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Echoes of Forgotten Places

Echoes of Forgotten Places
Microcinema DVD / Scribble Media
2005 / B&W / 1:37 flat full frame / 43 min. / Street Date October 1, 2005 / 19.99
Videography Robert Fantinatto, Daniel Henze, Charles Kassatly
Still Photography by Kendall Anderson
Original Music Robin Guthrie and Leesa Beales
Written and Produced by Robert Fantinatto and Leesa Beales
Directed and Edited by Robert Fantinatto

Reviewed by Glenn Erickson

Echoes of Forgotten Places is an interesting visual arts disc from Canada and the brainchild of Robert Fantinatto and Leesa Beales, Toronto based industrial filmmakers. The 43-minute video explores the cavernous interiors of what the filmmakers call Industrial Archeological Sites -- the long-abandoned factories and warehouse complexes left to rot when industry moves on. Most of the film is composed of arresting video images taped in the vast decaying interior spaces of huge factories. Fantinatto's camera lingers on cavernous steel mills and power plants that look as if they haven't been entered in twenty or thirty years. Original flyers and paperwork litter the offices and banks of equipment sit as if waiting to be reactivated.

For the "explorers" who make it their business to trespass on these premises, the factory complexes are undiscovered countries for investigation. Much of the video plays with only the music of Robin Guthrie and Leesa Beales on the soundtrack, but Beales narrates part of each chapter with philosophical musings about the "Aesthetics of Decay," and several unidentified speakers add more comment in interviews glimpsed on a B&W monitor positioned at one of the sites.

The film fulfills only part of our curiosity. The speakers tell us of their awe and respect for these spaces and what the represent. Looking at the giant work areas, the locker rooms and the washing basins built to service hundreds, we think of the armies of highlyskilled workers that once were the pride of our nation. How many rows of machine tools lined the shop floor? One power plant contains lines of enormous turbine generators that cover an area larger than a couple of football fields. Each individual unit is a massive iron structure; the scene looks as if it came out of H.G. Wells' Things to Come. The young voices remind us that human societies tend to ignore, destroy and bury their own history until it's so forgotten that archeological scientists are needed to rediscover how we once lived. They lament the neglect visited on these sites, knowing they will soon be cleared away for new development.

Actually, what we seem to hear most is these explorers' regret for the loss of their private playgrounds. We all know the feeling of having 'special places' as kids and resenting it when they disappear. We 1950s and 60s kids had plenty of access to interesting areas on private and public property -- storm basins and canals, undeveloped fields, construction sites, old mission-era buildings -- to explore and call our own. And it hurts to go back to these same places and see nothing but wall-to-wall apartments and industrial parks. No wonder modern kids are sullen and rebellious -- we had much a greater attachment to our environment.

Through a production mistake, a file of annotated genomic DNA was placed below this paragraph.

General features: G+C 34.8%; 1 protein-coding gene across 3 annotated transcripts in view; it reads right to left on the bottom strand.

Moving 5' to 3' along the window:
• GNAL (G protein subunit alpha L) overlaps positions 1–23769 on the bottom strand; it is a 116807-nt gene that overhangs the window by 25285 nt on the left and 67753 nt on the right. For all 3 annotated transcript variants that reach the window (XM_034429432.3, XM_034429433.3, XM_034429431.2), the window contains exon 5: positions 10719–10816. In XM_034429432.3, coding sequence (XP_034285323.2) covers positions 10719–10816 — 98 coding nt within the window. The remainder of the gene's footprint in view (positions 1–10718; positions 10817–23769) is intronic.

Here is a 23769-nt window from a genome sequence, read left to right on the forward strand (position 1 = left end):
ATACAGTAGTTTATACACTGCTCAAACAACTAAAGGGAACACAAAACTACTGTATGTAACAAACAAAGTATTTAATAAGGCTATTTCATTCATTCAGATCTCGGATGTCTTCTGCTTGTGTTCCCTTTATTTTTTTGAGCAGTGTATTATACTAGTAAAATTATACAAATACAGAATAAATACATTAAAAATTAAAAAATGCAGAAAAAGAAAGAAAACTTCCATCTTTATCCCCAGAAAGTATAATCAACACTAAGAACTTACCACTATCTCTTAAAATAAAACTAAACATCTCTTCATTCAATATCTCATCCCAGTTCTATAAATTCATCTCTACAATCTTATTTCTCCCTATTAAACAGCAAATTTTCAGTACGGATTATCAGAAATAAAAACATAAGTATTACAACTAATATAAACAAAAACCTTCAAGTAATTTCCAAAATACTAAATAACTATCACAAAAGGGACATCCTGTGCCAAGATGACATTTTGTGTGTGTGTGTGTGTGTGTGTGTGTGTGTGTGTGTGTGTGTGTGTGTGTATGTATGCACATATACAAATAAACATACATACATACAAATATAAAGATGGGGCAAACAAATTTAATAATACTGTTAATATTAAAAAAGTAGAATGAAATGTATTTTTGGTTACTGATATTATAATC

The more interesting story in Echoes of Forgotten Places is the untold one. The Urban Explorers edge around the term "trespassing" but admit that these are potentially dangerous areas. They talk about their code of conduct: No vandalizing, no thievery and no altering of the environment. They move slowly and carefully, treading carefully on rotten flooring and broken ladders as they scale structures six and seven stories tall. We even see them exploring forbidding, treacherous-looking tunnels.

The obvious next thought is that the story of the adventurers is not told because it might encourage more interlopers with less aesthetic motives. Some of the spaces we see are already tagged with graffiti. And some hazards may be invisible -- a few of the explorers wear particle masks. That mist in the air may be bad mold, or quite possibly carcinogenic asbestos powder.

What we remember from Echoes are the odd details -- pools of water and mud on the floors of giant factories where the weather has broken in, and snowdrifts and walls of icicles decorating another steel workspace in winter. Echoes of Forgotten Places is first and foremost a thought-piece for a crumbling, rusting past.

Scribble Media's DVD of Echoes of Forgotten Places is an acceptably mastered video piece shot on high-grade video and edited to maintain a leisurely pace that encourages reflection. The audio job is equally clear. At 43 minutes it gets the job done without wearing out its welcome.

Galleries of still photos number 125 images and are organized by photographer's names. A twenty-minute industrial film from 1936 shows the process of steel production (three processes, actually) in full detail. It's from the Prelinger collection and after a splicey opening is in reasonable shape. A telling moment shows us a long line of automobiles parked outside an enormous steel mill. The narrator proudly boasts that only in America are workers treated so well that they can afford luxuries like cars. That promise of American industry -- a national enterprise that benefited all -- got turned around after the 1960s, didn't it?

On a scale of Excellent, Good, Fair, and Poor, Echoes of Forgotten Places rates:
Movie: Very Good
Video: Very Good
Sound: Very Good
Supplements: Steel: A Symphony of Industry (1936 industrial film), Image Gallery
Packaging: Keep case
Reviewed: April 28, 2006

DVD Savant Text © Copyright 2007 Glenn Erickson

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